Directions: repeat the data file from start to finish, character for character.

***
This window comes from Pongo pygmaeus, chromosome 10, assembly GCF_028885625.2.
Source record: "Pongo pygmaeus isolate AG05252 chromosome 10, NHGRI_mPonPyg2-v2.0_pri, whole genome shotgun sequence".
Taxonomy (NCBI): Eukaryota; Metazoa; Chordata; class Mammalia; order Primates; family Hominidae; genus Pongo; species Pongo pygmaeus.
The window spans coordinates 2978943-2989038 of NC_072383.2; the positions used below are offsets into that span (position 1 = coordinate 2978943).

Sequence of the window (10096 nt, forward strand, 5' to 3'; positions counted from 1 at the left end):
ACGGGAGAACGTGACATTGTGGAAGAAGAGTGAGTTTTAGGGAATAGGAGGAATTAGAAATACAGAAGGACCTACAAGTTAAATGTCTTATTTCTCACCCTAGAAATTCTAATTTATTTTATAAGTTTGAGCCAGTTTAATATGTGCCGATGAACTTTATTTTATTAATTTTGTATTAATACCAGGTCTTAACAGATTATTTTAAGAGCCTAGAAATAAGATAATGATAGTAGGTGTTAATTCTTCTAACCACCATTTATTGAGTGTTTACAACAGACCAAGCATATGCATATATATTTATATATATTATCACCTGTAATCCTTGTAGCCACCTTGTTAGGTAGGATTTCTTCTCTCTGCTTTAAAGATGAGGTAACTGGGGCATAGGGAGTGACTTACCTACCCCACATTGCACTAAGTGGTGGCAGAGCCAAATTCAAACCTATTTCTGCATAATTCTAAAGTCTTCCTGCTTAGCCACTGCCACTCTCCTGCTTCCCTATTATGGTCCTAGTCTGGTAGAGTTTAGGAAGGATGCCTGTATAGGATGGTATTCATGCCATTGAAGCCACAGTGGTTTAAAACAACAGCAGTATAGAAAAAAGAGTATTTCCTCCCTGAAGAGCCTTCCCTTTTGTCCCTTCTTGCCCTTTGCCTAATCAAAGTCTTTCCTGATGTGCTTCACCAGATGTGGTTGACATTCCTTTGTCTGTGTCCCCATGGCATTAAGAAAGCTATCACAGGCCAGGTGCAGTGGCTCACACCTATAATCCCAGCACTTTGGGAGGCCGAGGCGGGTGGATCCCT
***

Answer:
This window comes from Pongo pygmaeus, chromosome 10, assembly GCF_028885625.2.
Source record: "Pongo pygmaeus isolate AG05252 chromosome 10, NHGRI_mPonPyg2-v2.0_pri, whole genome shotgun sequence".
Taxonomy (NCBI): Eukaryota; Metazoa; Chordata; class Mammalia; order Primates; family Hominidae; genus Pongo; species Pongo pygmaeus.
The window spans coordinates 2978943-2989038 of NC_072383.2; the positions used below are offsets into that span (position 1 = coordinate 2978943).

Sequence of the window (10096 nt, forward strand, 5' to 3'; positions counted from 1 at the left end):
ACGGGAGAACGTGACATTGTGGAAGAAGAGTGAGTTTTAGGGAATAGGAGGAATTAGAAATACAGAAGGACCTACAAGTTAAATGTCTTATTTCTCACCCTAGAAATTCTAATTTATTTTATAAGTTTGAGCCAGTTTAATATGTGCCGATGAACTTTATTTTATTAATTTTGTATTAATACCAGGTCTTAACAGATTATTTTAAGAGCCTAGAAATAAGATAATGATAGTAGGTGTTAATTCTTCTAACCACCATTTATTGAGTGTTTACAACAGACCAAGCATATGCATATATATTTATATATATTATCACCTGTAATCCTTGTAGCCACCTTGTTAGGTAGGATTTCTTCTCTCTGCTTTAAAGATGAGGTAACTGGGGCATAGGGAGTGACTTACCTACCCCACATTGCACTAAGTGGTGGCAGAGCCAAATTCAAACCTATTTCTGCATAATTCTAAAGTCTTCCTGCTTAGCCACTGCCACTCTCCTGCTTCCCTATTATGGTCCTAGTCTGGTAGAGTTTAGGAAGGATGCCTGTATAGGATGGTATTCATGCCATTGAAGCCACAGTGGTTTAAAACAACAGCAGTATAGAAAAAAGAGTATTTCCTCCCTGAAGAGCCTTCCCTTTTGTCCCTTCTTGCCCTTTGCCTAATCAAAGTCTTTCCTGATGTGCTTCACCAGATGTGGTTGACATTCCTTTGTCTGTGTCCCCATGGCATTAAGAAAGCTATCACAGGCCAGGTGCAGTGGCTCACACCTATAATCCCAGCACTTTGGGAGGCCGAGGCGGGTGGATCCCT